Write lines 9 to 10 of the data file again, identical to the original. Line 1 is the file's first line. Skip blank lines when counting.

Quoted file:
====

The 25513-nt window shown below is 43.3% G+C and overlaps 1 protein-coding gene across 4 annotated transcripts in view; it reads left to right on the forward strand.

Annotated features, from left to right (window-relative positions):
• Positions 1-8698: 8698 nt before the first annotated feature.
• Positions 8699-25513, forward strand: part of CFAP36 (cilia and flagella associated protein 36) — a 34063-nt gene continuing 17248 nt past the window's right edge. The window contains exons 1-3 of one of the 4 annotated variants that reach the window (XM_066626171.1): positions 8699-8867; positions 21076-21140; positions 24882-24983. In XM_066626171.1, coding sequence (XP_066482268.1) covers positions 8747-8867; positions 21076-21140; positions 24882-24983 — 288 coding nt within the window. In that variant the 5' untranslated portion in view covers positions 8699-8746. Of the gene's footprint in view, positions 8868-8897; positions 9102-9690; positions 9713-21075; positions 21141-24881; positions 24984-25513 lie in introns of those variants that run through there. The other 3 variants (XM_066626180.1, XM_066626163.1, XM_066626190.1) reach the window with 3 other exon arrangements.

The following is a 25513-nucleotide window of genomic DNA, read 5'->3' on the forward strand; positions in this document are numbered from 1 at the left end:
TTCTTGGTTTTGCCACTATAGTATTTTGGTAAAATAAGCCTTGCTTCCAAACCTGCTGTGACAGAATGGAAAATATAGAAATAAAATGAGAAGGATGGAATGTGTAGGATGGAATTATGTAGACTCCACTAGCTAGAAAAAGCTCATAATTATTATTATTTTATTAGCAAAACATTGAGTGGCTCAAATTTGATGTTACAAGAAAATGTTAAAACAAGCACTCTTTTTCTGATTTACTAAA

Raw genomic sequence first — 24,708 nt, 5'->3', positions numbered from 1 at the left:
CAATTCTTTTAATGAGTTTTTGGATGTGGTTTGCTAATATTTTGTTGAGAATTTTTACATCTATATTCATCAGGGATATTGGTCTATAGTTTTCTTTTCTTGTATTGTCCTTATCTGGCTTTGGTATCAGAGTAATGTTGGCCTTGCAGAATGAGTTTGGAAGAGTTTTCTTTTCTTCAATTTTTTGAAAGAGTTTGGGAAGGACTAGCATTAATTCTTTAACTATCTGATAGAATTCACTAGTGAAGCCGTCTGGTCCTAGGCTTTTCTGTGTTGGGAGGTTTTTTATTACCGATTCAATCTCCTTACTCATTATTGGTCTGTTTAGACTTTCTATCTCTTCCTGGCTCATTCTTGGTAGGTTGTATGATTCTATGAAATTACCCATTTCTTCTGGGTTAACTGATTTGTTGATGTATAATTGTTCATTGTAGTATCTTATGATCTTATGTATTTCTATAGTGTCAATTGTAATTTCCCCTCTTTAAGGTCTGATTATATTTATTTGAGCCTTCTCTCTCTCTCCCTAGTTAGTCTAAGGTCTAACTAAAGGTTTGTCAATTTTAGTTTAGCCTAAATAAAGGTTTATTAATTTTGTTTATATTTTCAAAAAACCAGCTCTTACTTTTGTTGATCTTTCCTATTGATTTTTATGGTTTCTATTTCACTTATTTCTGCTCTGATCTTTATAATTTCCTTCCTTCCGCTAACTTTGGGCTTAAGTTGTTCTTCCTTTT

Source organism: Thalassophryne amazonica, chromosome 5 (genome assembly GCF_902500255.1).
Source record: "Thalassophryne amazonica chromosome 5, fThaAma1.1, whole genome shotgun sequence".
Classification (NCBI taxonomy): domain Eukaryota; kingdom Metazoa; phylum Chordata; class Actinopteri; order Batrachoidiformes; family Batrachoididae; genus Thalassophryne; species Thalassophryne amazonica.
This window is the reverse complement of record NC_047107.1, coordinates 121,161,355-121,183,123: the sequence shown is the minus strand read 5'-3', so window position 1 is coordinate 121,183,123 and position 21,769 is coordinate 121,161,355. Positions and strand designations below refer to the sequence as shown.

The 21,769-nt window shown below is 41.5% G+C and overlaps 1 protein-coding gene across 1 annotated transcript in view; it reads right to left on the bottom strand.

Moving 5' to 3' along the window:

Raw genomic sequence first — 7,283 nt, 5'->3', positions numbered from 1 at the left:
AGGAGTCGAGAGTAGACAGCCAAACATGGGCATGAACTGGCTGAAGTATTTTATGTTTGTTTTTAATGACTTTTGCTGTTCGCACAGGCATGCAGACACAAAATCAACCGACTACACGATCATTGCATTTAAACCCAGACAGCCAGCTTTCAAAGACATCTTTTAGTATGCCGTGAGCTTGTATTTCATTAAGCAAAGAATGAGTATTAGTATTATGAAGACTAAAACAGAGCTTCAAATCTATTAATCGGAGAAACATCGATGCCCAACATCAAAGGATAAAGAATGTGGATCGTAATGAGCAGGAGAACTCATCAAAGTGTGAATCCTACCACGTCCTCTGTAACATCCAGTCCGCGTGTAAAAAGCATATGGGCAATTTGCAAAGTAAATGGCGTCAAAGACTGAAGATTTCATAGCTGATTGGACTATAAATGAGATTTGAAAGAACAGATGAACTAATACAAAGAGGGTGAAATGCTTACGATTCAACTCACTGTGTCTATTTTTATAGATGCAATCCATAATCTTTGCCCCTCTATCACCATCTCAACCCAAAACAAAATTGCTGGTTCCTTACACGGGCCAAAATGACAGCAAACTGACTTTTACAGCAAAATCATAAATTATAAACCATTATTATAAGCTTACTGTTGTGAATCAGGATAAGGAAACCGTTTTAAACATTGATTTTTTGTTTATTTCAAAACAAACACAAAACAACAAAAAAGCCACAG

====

Source organism: Thalassophryne amazonica, chromosome 5 (genome assembly GCF_902500255.1).
Source record: "Thalassophryne amazonica chromosome 5, fThaAma1.1, whole genome shotgun sequence".